“Agradezco mucho al Foro de Sao Paulo su declaración de apoyo a la democracia venezolana, porque hay que recordarlo: ellos (la oposición) tienen un plan ‘b'” de desestabilización, dijo Chávez durante su discurso de cierre del encuentro.
“La oposición estaba sacando sus cuentas de que yo no podría ni caminar ni hablar, que no podría ser candidato ¡Ahora aguántenme!”, dijo el mandatario venezolano, aquejado desde 2011 por un cáncer del que no se conoce su naturaleza ni ubicación.
“Estamos obligados a ganar esa batalla y la vamos a ganar el 7 de octubre, pero la vamos a ganar por paliza, con millones de votos de diferencia”, añadió Chávez, que se medirá al ex gobernador Henrique Capriles Radonski, principal candidato opositor.
El Foro de Sao Paulo también prevé la realización de “un Twittazo mundial con Chávez” en agosto, a través de la cuenta en Twitter del presidente venezolano: @chavezcandanga, y celebrar en septiembre en Caracas un ‘Encuentro Internacional de Solidaridad Mundial de los Pueblos del Mundo con la Revolución Bolivariana Venezolana y el Comandante Hugo Chávez'”.
El ex presidente brasileño Luiz Inácio Lula da Silva, que participó en la clausura del Foro a distancia mediante un video, también apoyó la candidatura de Chávez.
“Chávez, cuenta conmigo, cuenta con nosotros desde el PT (Partido de los Trabajadores, de Brasil), cuenta con la solidaridad de la izquierda, de cada demócrata y de cada latinoamericano: tu victoria será nuestra victoria”, dijo Lula, que a la vez pidió a los partidos de izquierda “unidad en la diversidad”.
Aparte del apoyo a Chávez, el Foro acordó respaldar a Xiomara de Zelaya como candidata a las elecciones a la presidencia de Honduras y al mandatario ecuatoriano, Rafael Correa, en su postulación a la reeleeción en 2013.
Durante la última jornada del encuentro, que reunió en Caracas a unos 800 delegados de partidos y organizaciones de izquierda, el grupo también pidió en una resolución a Ecuador que dé asilo político al fundador de Wikileaks, Julian Asssange, actualmente refugiado en la embajada de ese país en Londres.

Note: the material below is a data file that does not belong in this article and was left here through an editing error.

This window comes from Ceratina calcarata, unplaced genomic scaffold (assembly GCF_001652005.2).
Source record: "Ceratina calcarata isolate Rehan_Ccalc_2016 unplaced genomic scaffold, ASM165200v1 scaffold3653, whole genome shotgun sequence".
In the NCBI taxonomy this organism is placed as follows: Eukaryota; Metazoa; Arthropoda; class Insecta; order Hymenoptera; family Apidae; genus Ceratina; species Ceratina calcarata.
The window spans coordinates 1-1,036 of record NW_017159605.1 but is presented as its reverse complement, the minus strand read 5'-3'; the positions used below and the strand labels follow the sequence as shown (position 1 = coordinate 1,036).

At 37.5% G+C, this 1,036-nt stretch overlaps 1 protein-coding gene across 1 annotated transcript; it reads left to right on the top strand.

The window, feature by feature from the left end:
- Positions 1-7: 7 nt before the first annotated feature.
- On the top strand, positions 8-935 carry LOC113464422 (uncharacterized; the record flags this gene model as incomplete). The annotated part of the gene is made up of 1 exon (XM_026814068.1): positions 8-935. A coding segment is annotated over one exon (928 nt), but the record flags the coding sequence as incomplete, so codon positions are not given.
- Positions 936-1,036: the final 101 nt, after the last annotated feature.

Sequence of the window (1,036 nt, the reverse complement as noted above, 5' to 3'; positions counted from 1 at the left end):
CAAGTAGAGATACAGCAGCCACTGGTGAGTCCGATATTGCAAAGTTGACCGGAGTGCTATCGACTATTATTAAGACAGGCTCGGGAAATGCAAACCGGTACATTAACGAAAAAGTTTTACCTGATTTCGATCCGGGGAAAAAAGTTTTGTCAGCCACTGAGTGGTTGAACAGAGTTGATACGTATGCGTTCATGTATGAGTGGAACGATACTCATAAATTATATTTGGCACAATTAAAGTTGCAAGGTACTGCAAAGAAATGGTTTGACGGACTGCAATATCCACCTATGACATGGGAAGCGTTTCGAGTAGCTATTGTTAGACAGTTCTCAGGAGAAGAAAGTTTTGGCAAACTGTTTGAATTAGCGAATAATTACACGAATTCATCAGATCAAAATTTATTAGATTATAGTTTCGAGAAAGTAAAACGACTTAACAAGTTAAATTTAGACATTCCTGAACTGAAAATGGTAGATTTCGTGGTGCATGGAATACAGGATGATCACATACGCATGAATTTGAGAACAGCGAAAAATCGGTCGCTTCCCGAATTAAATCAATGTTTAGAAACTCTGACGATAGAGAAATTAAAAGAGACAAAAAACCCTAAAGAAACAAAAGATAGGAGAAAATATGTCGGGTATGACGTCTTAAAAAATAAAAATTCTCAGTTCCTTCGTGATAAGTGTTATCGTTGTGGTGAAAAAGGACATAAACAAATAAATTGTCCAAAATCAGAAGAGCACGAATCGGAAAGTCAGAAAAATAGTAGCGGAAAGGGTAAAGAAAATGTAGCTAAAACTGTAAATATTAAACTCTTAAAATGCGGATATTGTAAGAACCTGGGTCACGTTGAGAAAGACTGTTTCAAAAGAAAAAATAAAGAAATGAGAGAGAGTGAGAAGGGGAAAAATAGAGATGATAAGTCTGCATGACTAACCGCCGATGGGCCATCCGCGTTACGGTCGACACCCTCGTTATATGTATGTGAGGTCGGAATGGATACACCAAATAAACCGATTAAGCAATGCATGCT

Por su parte, la Declaración de Caracas desconoció al “gobierno de facto” presidido por Federico Franco en Paraguay, tras la reciente destitución de Fernando Lugo, y rechazó “una contraofensiva golpista” de la derecha en la región, mencionando también la deposición de Manuel Zelaya en Honduras en 2009.
Asimismo, el texto final atacó la injerencia de Estados Unidos en la región y el papel de los medios de comunicación, a la vez que reivindicó pedidos como el fin del bloqueo a Cuba o la devolución de las Malvinas a Argentina.
“La Declaración de Caracas (…) es como una agenda mundial, ahí está el mundo contenido. Cuando nos despidamos hoy y mañana lleguemos allá y más allá, lo (importante es) lo que vamos a hacer para avanzar en el cumplimiento de algunos objetivos de esa lucha”, reflexionó Chávez.
Entre las personalidades que acudieron al Foro destacan la premio Nóbel de la Paz, la guatemalteca Rigoberta Menchú, el líder de la izquierda radical francesa, Jean-Luc Mélenchon, y la ex senadora colombiana, Piedad Córdoba.

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COHA – The Latin American Left: A Work in Progress

This analysis was prepared by Dr. W. John Green, Associate Director of and Senior Research Fellow at the Council on Hemispheric Affairs

May 23, 2012

When Argentine President Cristina Fernández de Kirchner recently expropriated the Spanish oil company YPF, condemnation quickly blared out from the usual quarters. In a subsequent piece for the Washington Post, Juan Forero declared that the Latin American “radical left” is at a “crossroads,” and rounded up a posse of commentators to articulate some fairly predictable claims. Arturo Porzecanski, an Uruguayan economist at American University, asserted that “Populism is running out of gas in Latin America.” Michael Shifter of the Inter-American Dialogue characterized policies in Argentina, Venezuela, and Ecuador as attempts to scrape the bottom of the populist/leftist policy barrel, and as signs that such movements are “in disarray.”  Rather than standing at a simple crossroads, however, the Latin American Left most recently finds itself deep within a labyrinth of winding policy paths, and has set out to explore many of them simultaneously.